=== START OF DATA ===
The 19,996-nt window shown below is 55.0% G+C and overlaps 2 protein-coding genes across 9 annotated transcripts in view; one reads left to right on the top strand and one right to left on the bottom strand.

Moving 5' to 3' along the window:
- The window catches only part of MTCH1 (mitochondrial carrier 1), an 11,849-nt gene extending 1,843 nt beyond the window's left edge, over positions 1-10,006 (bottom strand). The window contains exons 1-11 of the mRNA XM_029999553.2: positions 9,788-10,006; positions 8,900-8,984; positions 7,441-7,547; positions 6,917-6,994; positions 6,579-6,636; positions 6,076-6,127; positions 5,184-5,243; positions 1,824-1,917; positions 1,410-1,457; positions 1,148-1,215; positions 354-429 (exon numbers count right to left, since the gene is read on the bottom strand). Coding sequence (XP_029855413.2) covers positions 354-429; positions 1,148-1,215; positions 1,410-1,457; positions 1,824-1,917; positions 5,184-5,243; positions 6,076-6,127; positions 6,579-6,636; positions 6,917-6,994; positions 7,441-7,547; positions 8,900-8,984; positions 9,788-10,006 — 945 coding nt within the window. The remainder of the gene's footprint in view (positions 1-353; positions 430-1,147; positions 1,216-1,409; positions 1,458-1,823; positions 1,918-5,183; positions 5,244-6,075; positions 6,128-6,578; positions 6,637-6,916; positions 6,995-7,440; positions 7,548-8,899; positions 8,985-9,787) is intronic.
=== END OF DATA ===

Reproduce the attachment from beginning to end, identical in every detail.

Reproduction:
The 19,996-nt window shown below is 55.0% G+C and overlaps 2 protein-coding genes across 9 annotated transcripts in view; one reads left to right on the top strand and one right to left on the bottom strand.

Moving 5' to 3' along the window:
- The window catches only part of MTCH1 (mitochondrial carrier 1), an 11,849-nt gene extending 1,843 nt beyond the window's left edge, over positions 1-10,006 (bottom strand). The window contains exons 1-11 of the mRNA XM_029999553.2: positions 9,788-10,006; positions 8,900-8,984; positions 7,441-7,547; positions 6,917-6,994; positions 6,579-6,636; positions 6,076-6,127; positions 5,184-5,243; positions 1,824-1,917; positions 1,410-1,457; positions 1,148-1,215; positions 354-429 (exon numbers count right to left, since the gene is read on the bottom strand). Coding sequence (XP_029855413.2) covers positions 354-429; positions 1,148-1,215; positions 1,410-1,457; positions 1,824-1,917; positions 5,184-5,243; positions 6,076-6,127; positions 6,579-6,636; positions 6,917-6,994; positions 7,441-7,547; positions 8,900-8,984; positions 9,788-10,006 — 945 coding nt within the window. The remainder of the gene's footprint in view (positions 1-353; positions 430-1,147; positions 1,216-1,409; positions 1,458-1,823; positions 1,918-5,183; positions 5,244-6,075; positions 6,128-6,578; positions 6,637-6,916; positions 6,995-7,440; positions 7,548-8,899; positions 8,985-9,787) is intronic.